and then, uh, also by the time I left there was leading Lifeway research. So I came to Nam about a year and a half ago to, oversee a small team of. research and resource development. We do new for church planters. We assist the evangelism team, the send relief team, the SY network team, and different resources that are coming out.

We’ve been involved with you guys as well at, replant and, you know, just speaking into different things that are going on when it comes to revitalization and whatnot. And so yeah, so it’s exciting to be in, in the Nam family and, be able to bring some of, you know, Experience that I’ve been able to have in, in other areas to, to help assist Nam and, and, all the, great things that, this organization’s doing.

Bob Bickford: Man, it’s been great to have you, as part of our [00:04:00] Nam family. And I, I think the bootcamp is probably a stepchild to the Nam family at some, a sort of way, , but we are, we’re super excited to have you and then. Most recently, you launched a podcast within the last year, and tell us a little bit about that and what was the heart behind that?

Trevin Wax: Yeah. you know, it was a, I wanted to do a podcast that was a little different than, a lot of the podcasts I was listening to at the time. I, was thinking about doing something that would be addressing some of the different issues. Facing the church, giving us something of a credibility crisis.

So it’s called reconstructing faith, which obviously a little play on words, cuz a lot of people are talking about deconstruction right now, deconstructing their faith or decon converting. But it’s not so much a podcast for people that are deconstructing or a, in that sort of phase.

It’s really more for those of us in the church that want to see the church be healthier and renewed in the, in the coming years. And so, it’s documentary style. So think like, you know, this American Life or the rise and fall of Mar Hill and things like that where it’s story focused. There’s, you know, news clips and music clips.

People talk about the music clips. quite a bit of, old CC m [00:05:00] from the late nineties, early two thousands, showing up there. But, it’s, uh, a little more journalistic style with interviews and things like that. And so, You know, the idea of it was, how, you know, how can we do this in the most compelling way possible to kind of address some of these issues in a way that would be really constructive.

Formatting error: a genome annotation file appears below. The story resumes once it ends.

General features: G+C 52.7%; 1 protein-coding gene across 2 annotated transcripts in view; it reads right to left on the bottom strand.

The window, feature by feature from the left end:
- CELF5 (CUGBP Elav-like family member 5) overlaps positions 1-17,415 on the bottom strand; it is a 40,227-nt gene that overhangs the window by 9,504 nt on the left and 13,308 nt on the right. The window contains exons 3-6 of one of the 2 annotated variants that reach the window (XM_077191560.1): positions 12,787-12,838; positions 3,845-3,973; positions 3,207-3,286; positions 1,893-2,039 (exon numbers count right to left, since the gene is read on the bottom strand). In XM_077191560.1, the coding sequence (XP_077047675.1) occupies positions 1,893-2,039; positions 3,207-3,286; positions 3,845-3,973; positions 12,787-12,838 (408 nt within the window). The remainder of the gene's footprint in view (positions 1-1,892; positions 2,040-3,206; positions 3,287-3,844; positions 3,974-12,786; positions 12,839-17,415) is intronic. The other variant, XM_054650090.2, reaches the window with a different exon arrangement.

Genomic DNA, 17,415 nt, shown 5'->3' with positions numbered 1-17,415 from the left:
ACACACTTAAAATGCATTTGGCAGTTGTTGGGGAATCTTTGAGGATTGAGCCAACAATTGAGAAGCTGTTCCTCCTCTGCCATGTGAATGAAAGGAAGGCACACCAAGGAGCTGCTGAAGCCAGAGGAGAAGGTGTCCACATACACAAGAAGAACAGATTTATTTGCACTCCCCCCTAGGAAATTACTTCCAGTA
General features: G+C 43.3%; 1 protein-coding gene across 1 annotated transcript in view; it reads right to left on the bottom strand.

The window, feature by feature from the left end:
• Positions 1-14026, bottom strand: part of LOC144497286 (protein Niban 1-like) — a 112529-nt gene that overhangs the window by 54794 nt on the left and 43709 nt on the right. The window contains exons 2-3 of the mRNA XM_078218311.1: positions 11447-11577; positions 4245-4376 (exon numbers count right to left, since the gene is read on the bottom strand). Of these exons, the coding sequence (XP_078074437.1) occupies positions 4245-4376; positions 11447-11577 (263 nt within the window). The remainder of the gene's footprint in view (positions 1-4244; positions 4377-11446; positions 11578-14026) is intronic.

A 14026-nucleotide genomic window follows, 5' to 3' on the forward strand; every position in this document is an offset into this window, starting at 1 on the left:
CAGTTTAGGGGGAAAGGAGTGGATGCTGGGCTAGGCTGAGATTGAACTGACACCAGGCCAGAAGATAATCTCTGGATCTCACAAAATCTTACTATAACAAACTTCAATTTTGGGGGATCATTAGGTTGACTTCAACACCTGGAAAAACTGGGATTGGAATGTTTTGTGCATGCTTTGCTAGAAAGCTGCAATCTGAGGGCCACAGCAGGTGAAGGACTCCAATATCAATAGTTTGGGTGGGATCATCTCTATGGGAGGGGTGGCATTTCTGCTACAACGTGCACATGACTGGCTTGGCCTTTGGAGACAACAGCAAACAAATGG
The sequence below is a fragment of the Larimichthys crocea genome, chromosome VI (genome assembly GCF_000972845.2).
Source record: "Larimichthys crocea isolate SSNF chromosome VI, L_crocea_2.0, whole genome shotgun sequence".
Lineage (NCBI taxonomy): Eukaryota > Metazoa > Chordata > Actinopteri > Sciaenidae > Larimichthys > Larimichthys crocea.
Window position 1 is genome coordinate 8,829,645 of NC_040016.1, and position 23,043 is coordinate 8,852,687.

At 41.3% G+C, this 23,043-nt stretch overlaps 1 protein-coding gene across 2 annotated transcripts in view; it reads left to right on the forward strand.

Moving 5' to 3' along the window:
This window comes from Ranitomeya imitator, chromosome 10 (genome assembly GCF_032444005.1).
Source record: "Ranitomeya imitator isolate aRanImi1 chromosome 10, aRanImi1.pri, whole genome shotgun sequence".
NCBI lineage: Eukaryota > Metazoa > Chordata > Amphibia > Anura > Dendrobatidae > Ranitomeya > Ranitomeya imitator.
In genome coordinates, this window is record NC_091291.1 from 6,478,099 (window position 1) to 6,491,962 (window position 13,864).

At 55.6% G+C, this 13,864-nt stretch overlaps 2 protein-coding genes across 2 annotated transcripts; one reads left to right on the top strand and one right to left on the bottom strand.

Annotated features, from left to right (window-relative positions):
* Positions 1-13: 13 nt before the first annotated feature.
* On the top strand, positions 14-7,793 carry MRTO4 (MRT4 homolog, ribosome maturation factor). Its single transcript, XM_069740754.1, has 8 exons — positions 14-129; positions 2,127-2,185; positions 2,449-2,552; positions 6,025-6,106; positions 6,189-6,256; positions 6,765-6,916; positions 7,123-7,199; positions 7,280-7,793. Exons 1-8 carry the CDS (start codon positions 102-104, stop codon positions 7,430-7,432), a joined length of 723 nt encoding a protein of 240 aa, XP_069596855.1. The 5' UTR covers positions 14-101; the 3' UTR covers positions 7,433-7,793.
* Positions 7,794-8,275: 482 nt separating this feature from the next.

Like, really, like that’s what I wanted was to get voices that are, they’re not necessarily, they’re not like flame throwing kind of voices. They’re not, you know, controversial. They’re not the ones that are, you know, out there saying this thing or that thing. They’re really, you could tell from the people we had on there, I think they really want to see the church better.

And are wanting to rebuild in some way. And so that, I wanted the whole tone of it to be that, yeah, we need to recognize that there’s a lot of challenges in the church, but we also need to, you know, roll up our sleeves and, and get busy. And so I, you know, and it’s found a good audience. There’s a lot of people out there that I think are asking these questions that are not necessarily wanting to, to just.

Listen to, you know, podcast about, oh, everything the church has gotten wrong, or that, just ignore all that the church is getting wrong, but to, to really say, okay, how can the, [00:06:00] how can we be part of the solution to a lot of the problems that we, that we face in the church today? And, that’s really been the heart of it.

I don’t expect everyone to listen to it and necessarily agree with every guest or every proposal or everything that’s there. But the, the idea is let’s get a conversation going for those who really want to rebuild. And yeah, we’ll have. Conversations and debates and disagreements about some of the best ways forward on some of those pressing issues.

But the goal is if we can get constructive voices, in conversation, I think, I think we’ll, we’ll, I think, that’ll be healthy and good for the church.

Bob Bickford: I think that’s excellent. And in particular for us in our work with churches that have been in decline for a while, there’s some, conditions that have led to the demise of a church. And one of the things I, particularly found most helpful in your last episode for this year was a conversation you had with Tim Keller that provided. Critique and, and observation, but also some hope. And, as we deal with churches that are struggling and have been struggling for decades, they find themselves in a challenging musician where, where they’ve maybe become attached to some things that they’ve gotta [00:07:00] steer away from. And, uh, so as you think about church, when you see it, in as it is now and where it’s been, what are some of the things that you think would be helpful for.

As churches, maybe a declining church or plateau church, what are some of the things we need to be cautious about or tend to steer away from, or maybe avoid even?

Trevin Wax: Yeah. You know that episode, you know, Keller brought up a few things, that where the church really needs to, to avoid some, some particular traps. I mean, one of them, I mean, one of the most common ones is. Thinking that the way that you stop decline is by changing your core convictions and your, beliefs.